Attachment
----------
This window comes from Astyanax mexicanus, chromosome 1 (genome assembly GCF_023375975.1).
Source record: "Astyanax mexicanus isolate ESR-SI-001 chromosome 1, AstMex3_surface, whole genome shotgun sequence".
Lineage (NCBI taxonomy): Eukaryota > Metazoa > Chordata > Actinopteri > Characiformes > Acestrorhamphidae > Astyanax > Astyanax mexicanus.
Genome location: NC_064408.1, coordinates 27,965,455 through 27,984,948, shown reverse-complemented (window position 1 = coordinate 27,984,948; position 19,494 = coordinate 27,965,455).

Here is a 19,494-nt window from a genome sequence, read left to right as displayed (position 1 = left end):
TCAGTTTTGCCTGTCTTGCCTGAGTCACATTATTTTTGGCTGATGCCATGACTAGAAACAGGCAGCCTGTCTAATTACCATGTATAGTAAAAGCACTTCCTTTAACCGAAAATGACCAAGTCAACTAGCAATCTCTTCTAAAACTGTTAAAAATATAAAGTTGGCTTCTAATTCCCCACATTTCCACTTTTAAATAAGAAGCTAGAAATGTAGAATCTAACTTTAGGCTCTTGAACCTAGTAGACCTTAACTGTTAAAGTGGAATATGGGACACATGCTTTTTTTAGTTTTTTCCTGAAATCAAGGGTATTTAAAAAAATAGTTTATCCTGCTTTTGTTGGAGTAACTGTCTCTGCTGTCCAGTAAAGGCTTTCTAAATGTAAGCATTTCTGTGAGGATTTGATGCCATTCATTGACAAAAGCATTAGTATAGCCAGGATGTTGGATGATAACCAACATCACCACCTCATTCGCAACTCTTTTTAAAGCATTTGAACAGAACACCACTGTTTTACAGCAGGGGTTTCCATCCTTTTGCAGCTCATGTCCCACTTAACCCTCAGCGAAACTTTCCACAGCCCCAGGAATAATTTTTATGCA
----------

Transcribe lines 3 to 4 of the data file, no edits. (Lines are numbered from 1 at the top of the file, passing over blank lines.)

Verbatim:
Lineage (NCBI taxonomy): Eukaryota > Metazoa > Chordata > Actinopteri > Characiformes > Acestrorhamphidae > Astyanax > Astyanax mexicanus.
Genome location: NC_064408.1, coordinates 27,965,455 through 27,984,948, shown reverse-complemented (window position 1 = coordinate 27,984,948; position 19,494 = coordinate 27,965,455).